Southeastern Section–55th Annual Meeting (23–24 March 2006)

Paper No. 3
Presentation Time: 8:00 AM-12:00 PM


SHAMSUDDUHA, Mohammad, UDDIN, Ashraf, LEE, Ming-Kuo and SAUNDERS, James A., Geology Department, Auburn University, 210 Petrie Hall, Auburn, AL 36849,

Elevated arsenic in alluvial aquifers of Bangladesh is considered as one of the worst cases of naturally occurring groundwater contamination in the world. It has been estimated that nearly 35 million people are now exposed to high arsenic in groundwater. Reductive dissolution of Fe- oxyhydroxides has so far been the widely accepted mechanism of widespread arsenic occurrences in Bangladesh. Spatial variability of arsenic and its correlation with other dissolved ions in groundwater are significantly controlled by geomorphic distribution of groundwater aquifers, surface elevation and subsidence due to rapid sedimentation and tectonism.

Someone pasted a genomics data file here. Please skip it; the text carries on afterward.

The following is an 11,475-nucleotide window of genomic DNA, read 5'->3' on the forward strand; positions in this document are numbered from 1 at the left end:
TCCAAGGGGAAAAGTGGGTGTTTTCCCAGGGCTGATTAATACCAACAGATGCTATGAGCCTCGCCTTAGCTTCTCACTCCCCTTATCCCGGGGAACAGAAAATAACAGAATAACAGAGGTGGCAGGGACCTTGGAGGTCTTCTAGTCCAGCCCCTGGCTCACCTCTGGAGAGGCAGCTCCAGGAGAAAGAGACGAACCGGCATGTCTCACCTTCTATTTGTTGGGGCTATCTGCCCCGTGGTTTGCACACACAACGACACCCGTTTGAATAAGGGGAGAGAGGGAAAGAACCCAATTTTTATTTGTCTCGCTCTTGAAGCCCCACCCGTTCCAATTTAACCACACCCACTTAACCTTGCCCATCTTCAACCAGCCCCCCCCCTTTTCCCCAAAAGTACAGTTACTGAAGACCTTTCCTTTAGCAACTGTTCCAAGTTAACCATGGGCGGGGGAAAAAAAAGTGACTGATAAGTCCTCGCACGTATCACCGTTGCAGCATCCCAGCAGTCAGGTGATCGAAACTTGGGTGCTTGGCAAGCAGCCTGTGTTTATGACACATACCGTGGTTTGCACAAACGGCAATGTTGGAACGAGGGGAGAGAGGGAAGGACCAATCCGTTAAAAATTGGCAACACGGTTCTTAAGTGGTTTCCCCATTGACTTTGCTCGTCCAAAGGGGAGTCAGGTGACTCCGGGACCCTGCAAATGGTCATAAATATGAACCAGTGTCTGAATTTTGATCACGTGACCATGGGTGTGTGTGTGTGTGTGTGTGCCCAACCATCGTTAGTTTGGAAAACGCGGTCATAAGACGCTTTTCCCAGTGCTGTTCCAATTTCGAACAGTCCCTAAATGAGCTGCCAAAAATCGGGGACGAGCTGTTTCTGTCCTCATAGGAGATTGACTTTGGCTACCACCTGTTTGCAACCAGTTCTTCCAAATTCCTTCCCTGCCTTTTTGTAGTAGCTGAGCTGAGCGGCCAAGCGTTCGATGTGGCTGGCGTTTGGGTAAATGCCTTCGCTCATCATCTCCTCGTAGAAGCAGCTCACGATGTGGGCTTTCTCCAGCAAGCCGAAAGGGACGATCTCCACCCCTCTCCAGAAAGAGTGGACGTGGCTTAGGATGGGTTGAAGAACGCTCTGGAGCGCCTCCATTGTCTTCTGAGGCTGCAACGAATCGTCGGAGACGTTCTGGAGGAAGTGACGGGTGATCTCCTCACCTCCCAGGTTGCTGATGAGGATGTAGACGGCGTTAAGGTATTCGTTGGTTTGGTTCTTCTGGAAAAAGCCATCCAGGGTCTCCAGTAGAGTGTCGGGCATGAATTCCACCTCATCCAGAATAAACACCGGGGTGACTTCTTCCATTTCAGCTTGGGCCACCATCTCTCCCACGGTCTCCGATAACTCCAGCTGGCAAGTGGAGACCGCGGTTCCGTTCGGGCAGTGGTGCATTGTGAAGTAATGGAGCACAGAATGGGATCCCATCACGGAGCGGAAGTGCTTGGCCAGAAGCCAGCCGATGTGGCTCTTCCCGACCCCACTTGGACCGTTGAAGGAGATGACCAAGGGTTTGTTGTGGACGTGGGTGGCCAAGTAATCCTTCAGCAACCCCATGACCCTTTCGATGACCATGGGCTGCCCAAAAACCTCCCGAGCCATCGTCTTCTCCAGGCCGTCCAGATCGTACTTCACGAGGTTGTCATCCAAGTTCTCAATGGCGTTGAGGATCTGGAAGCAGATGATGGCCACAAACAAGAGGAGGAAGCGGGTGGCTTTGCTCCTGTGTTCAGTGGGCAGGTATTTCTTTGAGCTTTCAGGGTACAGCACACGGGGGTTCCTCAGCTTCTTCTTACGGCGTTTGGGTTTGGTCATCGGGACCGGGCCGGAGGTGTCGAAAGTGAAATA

Multivariate statistics and geostatistical methods are applied on groundwater database from National Hydrochemical Survey of Bangladesh in 12 different geomorphic divisions. In most geomorphic divisions, dissolved Fe and P are found to be the most correlative ions with As. However, dissolved K, Mg, Ca, Ba, and also Mn show moderate to strong correlation with As. Maximum correlation coefficient between As and Fe is found about 0.784 in the Alluvial Sand. Maximum (0.780) correlation between As and P is also found in the same geologic unit, where mean As concentration is 66 µg/L. In Chandina Alluvium, where As is very high in groundwater, correlation between As and P is very strong, but correlation between As and Fe is relatively low. In contrast, correlations between As and Fe and As and P in the Barind and Madhupur Tracts are very weak, where groundwater is contained in Plio-Pleistocene aquifers. SO4 does not show any strong correlation with any other ions, except for Mn, and indicates weak correlation occasionally with K, Ca and Mg. Factor and cluster analyses also illustrate similar results. Cross semivariograms show how As, Fe, P, and K can be correlated with each other in space, indicating a broad regional scale of spatial correlation. As concentrations and surface elevation show a negative correlation; i.e., where surface elevation is high groundwater As is low and vice-versa. This relationship indicates subsidence, tectonics, and low groundwater mobility play important roles in spatial variability of arsenic concentration within each geomorphic division of Bangladesh.